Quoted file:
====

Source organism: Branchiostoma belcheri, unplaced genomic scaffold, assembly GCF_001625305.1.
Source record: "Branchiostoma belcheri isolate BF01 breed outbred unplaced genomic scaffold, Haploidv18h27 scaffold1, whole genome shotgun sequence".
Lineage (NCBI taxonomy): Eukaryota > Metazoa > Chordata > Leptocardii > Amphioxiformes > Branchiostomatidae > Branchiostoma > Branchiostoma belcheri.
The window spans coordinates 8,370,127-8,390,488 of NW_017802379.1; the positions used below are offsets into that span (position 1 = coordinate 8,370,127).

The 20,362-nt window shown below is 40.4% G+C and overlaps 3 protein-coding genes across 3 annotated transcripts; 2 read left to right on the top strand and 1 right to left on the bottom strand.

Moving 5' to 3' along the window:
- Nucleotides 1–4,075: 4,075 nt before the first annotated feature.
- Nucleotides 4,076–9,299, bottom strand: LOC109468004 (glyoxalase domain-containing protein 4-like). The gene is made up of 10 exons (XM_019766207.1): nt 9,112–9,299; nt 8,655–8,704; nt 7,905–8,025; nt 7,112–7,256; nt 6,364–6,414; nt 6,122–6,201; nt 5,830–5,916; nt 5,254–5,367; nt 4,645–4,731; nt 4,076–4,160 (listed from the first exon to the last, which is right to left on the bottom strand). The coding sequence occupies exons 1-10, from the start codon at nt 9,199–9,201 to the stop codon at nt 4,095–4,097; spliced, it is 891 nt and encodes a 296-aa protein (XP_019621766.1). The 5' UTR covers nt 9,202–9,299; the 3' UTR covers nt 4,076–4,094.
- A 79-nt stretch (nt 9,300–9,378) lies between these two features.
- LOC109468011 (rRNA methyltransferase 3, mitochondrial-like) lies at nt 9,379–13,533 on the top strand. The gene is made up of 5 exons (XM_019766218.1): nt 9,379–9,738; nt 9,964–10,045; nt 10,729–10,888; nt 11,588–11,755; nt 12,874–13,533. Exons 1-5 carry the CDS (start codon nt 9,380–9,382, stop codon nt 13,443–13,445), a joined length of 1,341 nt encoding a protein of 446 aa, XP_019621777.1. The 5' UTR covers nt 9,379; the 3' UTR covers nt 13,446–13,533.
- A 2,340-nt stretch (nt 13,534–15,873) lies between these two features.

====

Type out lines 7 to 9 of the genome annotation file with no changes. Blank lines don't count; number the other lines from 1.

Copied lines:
- Nucleotides 1–4,075: 4,075 nt before the first annotated feature.
- Nucleotides 4,076–9,299, bottom strand: LOC109468004 (glyoxalase domain-containing protein 4-like). The gene is made up of 10 exons (XM_019766207.1): nt 9,112–9,299; nt 8,655–8,704; nt 7,905–8,025; nt 7,112–7,256; nt 6,364–6,414; nt 6,122–6,201; nt 5,830–5,916; nt 5,254–5,367; nt 4,645–4,731; nt 4,076–4,160 (listed from the first exon to the last, which is right to left on the bottom strand). The coding sequence occupies exons 1-10, from the start codon at nt 9,199–9,201 to the stop codon at nt 4,095–4,097; spliced, it is 891 nt and encodes a 296-aa protein (XP_019621766.1). The 5' UTR covers nt 9,202–9,299; the 3' UTR covers nt 4,076–4,094.
- A 79-nt stretch (nt 9,300–9,378) lies between these two features.